An American Dream / Randy Heinitz

December 8, 2016; New York Times

In the midst of the Great Depression, historian James Truslow Adams defined the “American Dream.” He saw America as a land of promise for all, a nation where “life should be better and richer and fuller for everyone, with opportunity for each according to ability or achievement.” While the overall economy has recovered from its 2007 plunge, the reality for too many households is that life is not actually getting better or easier and hasn’t for decades. The surprising election of Donald Trump as our next president spotlighted how deeply this loss of hope and increase in frustration has permeated our nation and how it has affected our national psyche.

David Leonhardt, writing for the New York Times, looked at the work of a research team led by Raj Chetty, which has documented that this frustration is based in reality and not just the product of Trump’s rhetoric and the media. For those born in the 1940s, it was almost a guarantee that children would go on to do better economically than their parents: “About 92 percent of 1940 babies had higher pretax inflation-adjusted household earnings at age 30 than their parents had at the same age. (The results were similar at older ages and for post-tax earnings.)”

For those born 40 years later the story is very different.

For babies born in 1980—today’s 36-year-olds—the index of the American dream has fallen to 50 percent: Only half of them make as much money as their parents did. In the industrial Midwestern states that effectively elected Donald Trump, the share was once higher than the national average. Now, it is a few percentage points lower. There, going backward is the norm.

Chart from the Equality of Opportunity Project

The causes of this decreased likelihood of improved household economy are varied and challenge policymakers who want to reverse this trend. Technological changes have reshaped the nature of the nation’s workforce. Many well-paid jobs in factories, mines and farms are no longer needed, replaced by more automated workplaces. Globalization has allowed work to leave the U.S. for places where employees earn less. The power of unions has decreased, limiting the workforce’s bargaining power.

But focusing solely on the comparison of earnings misses another important change in our economy. Over this same period, the gap between the very rich and the rest of the nation has grown dramatically. While the economy has grown dramatically and does have the potential to ensure a better life for all, the growing concentration of growth at the very top end of the wealth scale—the favored “1%”—makes improvement more and more difficult for the rest of the nation.

Professor Chetty’s research group “ran a clever simulation recreating the last several decades with the same G.D.P. growth but without the post-1970 rise in inequality. When they did, the share of 1980 babies who grew up to out-earn their parents jumped to 80 percent, from 50 percent. The rise was considerably smaller (to 62 percent) in the simulation that kept inequality constant but imagined that growth returned to its old, faster path.”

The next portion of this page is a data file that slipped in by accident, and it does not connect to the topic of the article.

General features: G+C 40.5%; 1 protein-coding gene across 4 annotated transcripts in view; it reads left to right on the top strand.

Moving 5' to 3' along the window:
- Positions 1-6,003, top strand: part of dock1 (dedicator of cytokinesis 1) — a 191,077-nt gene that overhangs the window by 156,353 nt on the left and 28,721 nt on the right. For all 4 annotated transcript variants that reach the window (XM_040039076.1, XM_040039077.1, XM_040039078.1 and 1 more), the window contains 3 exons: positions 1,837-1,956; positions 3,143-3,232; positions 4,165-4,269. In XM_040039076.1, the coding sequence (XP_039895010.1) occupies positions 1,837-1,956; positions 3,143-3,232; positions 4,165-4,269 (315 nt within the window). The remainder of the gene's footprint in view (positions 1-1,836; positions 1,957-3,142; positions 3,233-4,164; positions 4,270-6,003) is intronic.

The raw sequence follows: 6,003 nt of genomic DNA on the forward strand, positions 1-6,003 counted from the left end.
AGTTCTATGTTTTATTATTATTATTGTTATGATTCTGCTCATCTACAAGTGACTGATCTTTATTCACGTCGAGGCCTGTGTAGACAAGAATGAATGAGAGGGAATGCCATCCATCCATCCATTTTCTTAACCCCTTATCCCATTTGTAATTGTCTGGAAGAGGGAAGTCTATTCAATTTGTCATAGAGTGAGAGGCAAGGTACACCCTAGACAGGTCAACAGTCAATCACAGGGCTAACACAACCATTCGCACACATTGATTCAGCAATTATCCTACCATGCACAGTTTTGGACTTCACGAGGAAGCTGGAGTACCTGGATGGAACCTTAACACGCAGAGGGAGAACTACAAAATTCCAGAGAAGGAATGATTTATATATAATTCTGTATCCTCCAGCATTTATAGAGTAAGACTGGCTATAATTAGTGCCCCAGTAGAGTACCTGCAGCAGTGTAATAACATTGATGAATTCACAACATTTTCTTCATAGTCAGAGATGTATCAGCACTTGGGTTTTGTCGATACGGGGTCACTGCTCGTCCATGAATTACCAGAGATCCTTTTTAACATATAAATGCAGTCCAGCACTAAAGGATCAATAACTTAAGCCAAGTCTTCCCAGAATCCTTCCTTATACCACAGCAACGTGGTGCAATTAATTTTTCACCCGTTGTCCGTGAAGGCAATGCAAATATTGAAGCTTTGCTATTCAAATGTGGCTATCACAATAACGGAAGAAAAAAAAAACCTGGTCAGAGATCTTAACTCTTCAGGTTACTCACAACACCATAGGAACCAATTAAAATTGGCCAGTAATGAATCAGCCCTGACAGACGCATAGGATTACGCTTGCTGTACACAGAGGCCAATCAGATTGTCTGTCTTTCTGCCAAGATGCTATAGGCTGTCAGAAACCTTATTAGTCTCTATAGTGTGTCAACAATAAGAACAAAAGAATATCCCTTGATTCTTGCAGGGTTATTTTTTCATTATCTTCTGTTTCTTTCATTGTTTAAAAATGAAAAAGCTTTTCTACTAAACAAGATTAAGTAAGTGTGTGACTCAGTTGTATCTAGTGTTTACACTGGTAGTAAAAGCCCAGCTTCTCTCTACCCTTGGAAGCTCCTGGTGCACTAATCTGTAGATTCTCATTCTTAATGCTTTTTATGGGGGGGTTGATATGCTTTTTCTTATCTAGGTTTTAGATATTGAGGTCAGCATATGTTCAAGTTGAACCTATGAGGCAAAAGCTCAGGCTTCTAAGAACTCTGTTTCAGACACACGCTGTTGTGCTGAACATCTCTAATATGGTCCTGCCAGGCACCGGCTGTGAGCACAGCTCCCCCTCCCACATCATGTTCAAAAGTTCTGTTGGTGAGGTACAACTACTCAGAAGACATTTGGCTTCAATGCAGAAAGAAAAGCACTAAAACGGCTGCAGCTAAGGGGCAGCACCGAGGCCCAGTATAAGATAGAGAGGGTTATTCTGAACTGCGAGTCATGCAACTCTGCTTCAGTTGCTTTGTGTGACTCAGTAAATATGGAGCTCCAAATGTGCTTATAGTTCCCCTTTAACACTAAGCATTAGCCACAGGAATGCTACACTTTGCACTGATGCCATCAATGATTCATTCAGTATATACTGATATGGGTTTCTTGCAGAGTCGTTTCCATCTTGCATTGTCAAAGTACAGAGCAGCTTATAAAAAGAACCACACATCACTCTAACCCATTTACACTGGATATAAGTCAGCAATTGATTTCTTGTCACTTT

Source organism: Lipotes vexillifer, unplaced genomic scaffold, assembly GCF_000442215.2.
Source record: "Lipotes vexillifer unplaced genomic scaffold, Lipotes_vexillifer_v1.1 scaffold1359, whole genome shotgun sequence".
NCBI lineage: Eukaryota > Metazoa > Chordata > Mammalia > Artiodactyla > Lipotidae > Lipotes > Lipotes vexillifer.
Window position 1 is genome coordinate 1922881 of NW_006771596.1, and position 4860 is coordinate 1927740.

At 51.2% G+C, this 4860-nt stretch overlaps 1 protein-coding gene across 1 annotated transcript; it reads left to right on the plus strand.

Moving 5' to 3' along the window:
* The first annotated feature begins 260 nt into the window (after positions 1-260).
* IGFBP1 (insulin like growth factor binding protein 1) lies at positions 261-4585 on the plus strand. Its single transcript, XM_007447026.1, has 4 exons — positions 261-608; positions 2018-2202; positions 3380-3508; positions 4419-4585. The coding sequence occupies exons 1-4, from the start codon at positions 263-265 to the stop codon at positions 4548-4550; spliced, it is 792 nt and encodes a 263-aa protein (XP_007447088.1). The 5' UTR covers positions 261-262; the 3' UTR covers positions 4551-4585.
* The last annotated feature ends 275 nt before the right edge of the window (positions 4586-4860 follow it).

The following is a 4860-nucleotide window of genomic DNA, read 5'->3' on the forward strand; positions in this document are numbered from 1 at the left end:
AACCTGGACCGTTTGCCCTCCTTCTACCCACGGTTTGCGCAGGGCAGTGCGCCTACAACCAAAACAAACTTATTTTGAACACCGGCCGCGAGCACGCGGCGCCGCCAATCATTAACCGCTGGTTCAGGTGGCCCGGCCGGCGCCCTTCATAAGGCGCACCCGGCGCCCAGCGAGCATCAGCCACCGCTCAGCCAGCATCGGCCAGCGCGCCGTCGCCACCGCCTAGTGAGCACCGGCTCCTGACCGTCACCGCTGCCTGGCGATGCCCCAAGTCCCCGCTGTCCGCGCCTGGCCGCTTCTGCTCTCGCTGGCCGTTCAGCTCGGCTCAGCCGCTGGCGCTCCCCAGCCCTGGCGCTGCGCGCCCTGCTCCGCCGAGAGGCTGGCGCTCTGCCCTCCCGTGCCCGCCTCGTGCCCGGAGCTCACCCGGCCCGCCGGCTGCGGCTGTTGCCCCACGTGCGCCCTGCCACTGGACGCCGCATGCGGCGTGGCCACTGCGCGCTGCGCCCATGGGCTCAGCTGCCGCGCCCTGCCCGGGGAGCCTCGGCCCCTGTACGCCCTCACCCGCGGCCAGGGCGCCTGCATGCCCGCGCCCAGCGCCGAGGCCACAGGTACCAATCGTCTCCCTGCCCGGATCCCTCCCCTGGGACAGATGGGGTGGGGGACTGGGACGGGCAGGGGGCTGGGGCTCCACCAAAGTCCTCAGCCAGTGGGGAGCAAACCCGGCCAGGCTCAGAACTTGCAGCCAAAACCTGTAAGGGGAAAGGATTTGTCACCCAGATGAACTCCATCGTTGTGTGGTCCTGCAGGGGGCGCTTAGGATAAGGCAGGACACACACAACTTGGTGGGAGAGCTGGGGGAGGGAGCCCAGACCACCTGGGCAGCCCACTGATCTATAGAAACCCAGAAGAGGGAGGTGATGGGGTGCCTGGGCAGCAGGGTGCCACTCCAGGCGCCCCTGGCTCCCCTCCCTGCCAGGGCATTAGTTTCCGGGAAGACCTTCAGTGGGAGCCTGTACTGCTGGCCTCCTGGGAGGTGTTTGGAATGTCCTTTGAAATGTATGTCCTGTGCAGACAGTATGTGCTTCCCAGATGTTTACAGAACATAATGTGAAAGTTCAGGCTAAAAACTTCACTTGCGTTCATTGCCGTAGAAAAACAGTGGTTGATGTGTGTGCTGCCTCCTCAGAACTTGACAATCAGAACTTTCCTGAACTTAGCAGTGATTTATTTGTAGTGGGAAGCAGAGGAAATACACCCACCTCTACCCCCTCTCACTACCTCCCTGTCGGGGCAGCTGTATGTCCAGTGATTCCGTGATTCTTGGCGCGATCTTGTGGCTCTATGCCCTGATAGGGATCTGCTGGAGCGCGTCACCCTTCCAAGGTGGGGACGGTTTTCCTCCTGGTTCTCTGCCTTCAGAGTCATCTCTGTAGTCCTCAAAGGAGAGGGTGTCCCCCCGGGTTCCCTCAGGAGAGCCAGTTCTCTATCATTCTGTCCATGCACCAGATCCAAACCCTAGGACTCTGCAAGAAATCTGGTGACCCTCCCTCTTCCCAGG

The election got our attention and drove home how badly the American economy is doing for so many. It’s not only the poor who are hurting, so changing course is now on everyone’s agenda. The question we must ask is, “What policies will actually work?” Is the future about rebuilding the economy of the 1940s with the kinds of jobs that made the American Dream come to life? Technology and globalization suggest this may not be possible; it may be that we need to ensure that the “safety net” we built reflects our “dream” for all who cannot find or get lucrative work. This makes the debate about the ACA, SNAP, and other social programs all the more important.

Chetty has also found significant geographic differences that may offer some clues to policies that will work.

The American Dream continues to thrive in some parts of the country. […] Differences in upward mobility across areas are caused by differences in childhood environment. Every year of exposure to a better environment improves a child’s chances of success, based on an experimental study of housing voucher recipients and a study of five million families who moved across areas.

Chart from the Equality of Opportunity Project

David Leonhardt ended his look at Chetty’s data with this observation:

The painful irony of 2016 is that nostalgia and anger over the fading American dream helped elect a president who may put the dream even further out of reach for many people—taking away their health insurance, supporting ineffective school vouchers and showering government largess on the rich. Every one of those issues will be worth a fight. If the American dream could survive the Depression, and then thrive in a way few people imagined, it can survive our current troubles.

But, we would argue, only if we begin to develop networks of advocacy and alternatives to the current economic status quo from the grassroots up.—Martin Levine